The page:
“(In 2018) there was so much going on. There were so many fires across the state, across the West, that when we needed resources. They weren’t always available,” former Oregon Department of Forestry public information officer Natalie Weber said in late September 2019, on the eve of the most recent fire season’s end. “This year, it was a much quieter year all the way around, and so when we had fires and we had initial attack situations going on, we could call and get five helicopters and four air tankers.”
With several summers of smoky summers in the rearview mirror, officials are planning for future wildfire seasons, too.
On Jan. 30, 2019, Gov. Kate Brown established the Governor’s Council on Wildfire Response, intended to review the state’s models for wildfire prevention and response.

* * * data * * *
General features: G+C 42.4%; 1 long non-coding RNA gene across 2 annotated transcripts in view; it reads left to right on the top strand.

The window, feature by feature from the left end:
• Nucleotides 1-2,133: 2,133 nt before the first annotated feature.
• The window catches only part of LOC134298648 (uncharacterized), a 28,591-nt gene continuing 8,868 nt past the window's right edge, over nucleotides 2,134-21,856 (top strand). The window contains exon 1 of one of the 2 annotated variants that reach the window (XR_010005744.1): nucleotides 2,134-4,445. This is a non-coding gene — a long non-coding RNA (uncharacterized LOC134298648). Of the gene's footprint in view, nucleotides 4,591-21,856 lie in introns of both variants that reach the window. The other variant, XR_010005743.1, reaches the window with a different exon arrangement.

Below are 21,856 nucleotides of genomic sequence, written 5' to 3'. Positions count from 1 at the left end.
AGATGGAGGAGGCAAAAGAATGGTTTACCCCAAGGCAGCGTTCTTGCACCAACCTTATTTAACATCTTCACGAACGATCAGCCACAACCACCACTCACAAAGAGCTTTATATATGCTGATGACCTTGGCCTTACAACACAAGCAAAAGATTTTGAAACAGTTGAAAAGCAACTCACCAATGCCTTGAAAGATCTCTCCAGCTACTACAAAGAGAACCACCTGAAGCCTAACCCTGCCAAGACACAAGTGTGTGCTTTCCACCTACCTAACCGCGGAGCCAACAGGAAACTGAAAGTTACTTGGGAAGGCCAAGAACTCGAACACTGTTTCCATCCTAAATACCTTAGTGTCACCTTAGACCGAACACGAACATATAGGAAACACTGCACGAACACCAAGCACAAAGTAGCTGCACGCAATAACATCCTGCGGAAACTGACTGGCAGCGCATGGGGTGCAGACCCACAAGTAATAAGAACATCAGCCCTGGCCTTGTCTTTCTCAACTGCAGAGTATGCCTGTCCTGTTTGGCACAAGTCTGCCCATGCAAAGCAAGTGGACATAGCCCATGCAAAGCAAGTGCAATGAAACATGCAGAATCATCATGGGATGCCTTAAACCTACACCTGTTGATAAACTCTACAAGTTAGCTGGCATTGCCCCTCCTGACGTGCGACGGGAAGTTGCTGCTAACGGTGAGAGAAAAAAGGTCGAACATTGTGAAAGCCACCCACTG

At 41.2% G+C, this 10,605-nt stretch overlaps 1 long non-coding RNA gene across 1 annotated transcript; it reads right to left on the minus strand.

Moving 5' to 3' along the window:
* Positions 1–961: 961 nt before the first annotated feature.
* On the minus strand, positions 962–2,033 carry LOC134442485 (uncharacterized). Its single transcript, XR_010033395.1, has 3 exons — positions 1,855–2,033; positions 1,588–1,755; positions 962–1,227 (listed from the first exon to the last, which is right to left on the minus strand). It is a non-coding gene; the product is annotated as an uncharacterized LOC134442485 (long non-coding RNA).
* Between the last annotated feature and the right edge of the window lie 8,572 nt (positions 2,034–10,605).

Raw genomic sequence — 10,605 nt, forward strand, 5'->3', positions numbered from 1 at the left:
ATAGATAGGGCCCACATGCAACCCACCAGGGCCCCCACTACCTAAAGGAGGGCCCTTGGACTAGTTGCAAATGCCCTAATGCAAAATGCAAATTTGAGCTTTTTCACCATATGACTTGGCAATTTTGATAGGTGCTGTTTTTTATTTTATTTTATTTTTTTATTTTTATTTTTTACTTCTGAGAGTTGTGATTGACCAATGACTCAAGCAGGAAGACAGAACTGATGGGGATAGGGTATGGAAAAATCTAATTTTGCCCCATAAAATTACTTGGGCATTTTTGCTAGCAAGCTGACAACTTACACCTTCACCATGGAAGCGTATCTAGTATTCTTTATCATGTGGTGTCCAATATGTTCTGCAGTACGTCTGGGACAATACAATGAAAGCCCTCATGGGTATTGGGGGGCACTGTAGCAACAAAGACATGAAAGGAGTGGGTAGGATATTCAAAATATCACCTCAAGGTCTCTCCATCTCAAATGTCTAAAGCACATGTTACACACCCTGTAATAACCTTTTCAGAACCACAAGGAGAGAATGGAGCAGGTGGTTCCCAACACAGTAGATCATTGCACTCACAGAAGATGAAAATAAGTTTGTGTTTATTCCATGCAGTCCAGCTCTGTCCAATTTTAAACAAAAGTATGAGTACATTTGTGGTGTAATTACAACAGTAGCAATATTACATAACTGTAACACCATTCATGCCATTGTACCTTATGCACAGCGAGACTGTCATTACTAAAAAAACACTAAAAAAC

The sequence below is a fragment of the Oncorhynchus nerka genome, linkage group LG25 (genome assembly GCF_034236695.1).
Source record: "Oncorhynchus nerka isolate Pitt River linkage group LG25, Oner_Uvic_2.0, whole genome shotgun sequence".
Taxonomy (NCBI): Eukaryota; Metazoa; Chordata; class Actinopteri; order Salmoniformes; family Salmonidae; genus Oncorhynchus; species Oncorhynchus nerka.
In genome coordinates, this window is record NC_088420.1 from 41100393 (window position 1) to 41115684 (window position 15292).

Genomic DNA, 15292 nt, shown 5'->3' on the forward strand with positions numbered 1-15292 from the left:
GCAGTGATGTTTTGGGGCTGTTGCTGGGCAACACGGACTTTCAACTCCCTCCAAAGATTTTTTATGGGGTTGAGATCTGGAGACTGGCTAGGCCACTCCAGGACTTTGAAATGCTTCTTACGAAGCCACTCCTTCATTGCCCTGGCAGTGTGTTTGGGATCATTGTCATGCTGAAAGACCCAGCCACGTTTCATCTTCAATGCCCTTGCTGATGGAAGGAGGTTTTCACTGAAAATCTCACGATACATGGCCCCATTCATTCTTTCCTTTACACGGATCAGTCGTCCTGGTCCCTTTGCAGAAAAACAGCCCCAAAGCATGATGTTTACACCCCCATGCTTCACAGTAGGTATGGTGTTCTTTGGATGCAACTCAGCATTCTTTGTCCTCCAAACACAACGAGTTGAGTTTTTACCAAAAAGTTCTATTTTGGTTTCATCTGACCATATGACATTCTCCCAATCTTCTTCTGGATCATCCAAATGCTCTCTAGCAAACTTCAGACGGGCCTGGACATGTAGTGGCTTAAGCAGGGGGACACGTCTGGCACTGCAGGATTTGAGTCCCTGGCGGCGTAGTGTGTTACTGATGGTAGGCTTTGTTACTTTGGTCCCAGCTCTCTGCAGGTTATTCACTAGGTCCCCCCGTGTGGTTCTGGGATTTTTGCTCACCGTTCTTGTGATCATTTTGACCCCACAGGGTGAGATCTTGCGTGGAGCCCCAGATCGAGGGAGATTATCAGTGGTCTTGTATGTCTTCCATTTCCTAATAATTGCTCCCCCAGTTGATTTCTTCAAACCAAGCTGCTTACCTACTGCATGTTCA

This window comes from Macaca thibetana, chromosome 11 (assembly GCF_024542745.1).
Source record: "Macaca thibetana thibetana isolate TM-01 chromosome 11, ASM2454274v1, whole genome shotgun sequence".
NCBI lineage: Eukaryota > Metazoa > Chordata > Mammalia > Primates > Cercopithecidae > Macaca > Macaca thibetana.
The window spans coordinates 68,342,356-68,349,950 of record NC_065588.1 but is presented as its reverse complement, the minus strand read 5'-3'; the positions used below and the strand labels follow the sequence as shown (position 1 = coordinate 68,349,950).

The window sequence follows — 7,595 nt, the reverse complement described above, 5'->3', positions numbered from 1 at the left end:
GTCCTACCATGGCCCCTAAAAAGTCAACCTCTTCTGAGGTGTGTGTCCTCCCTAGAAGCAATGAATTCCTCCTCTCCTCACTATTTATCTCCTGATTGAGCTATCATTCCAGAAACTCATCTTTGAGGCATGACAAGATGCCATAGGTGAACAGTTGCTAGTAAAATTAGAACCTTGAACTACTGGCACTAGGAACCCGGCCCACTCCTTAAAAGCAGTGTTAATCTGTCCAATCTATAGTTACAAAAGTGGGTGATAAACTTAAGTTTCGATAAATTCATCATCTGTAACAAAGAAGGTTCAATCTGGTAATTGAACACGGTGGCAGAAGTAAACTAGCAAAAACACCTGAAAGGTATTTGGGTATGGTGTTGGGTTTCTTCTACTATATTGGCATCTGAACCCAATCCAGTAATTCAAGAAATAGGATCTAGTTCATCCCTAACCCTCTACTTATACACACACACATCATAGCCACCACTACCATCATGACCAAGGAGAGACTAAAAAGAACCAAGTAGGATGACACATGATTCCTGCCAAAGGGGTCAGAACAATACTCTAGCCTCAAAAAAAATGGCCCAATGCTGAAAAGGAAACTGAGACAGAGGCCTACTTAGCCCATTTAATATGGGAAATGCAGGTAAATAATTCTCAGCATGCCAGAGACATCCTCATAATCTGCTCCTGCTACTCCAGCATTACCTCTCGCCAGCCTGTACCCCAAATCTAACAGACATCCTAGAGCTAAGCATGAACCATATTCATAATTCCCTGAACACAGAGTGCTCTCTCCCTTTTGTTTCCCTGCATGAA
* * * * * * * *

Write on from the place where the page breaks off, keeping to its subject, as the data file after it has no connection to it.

Recommendations to mitigate the effects listed in the governor’s report include an active management plan in forests and rangelands that includes thinning, prescribed burns and fuel removal on 5.6 million acres of land. Such a treatment plan comes with an estimated $4 billion price tag over 20 years, or $200 million a year.
“Studies suggest the comprehensive costs of wildfire (e.g. economic losses, lost taxes, damages to ecosystem services, destruction of infrastructure, depreciated property values, etc.) on average, are 11 times greater than the immediate costs of firefighting,” the report reads.
Warming is projected to continue during this time. Temperatures warmed in the Pacific Northwest by about 1.3 degrees from 1895 to 2011, according to a 2014 National Climate Assessment report. Looking ahead, average annual temperatures are expected to increase 3.3 to 9.7 degrees by 2070 to 2099.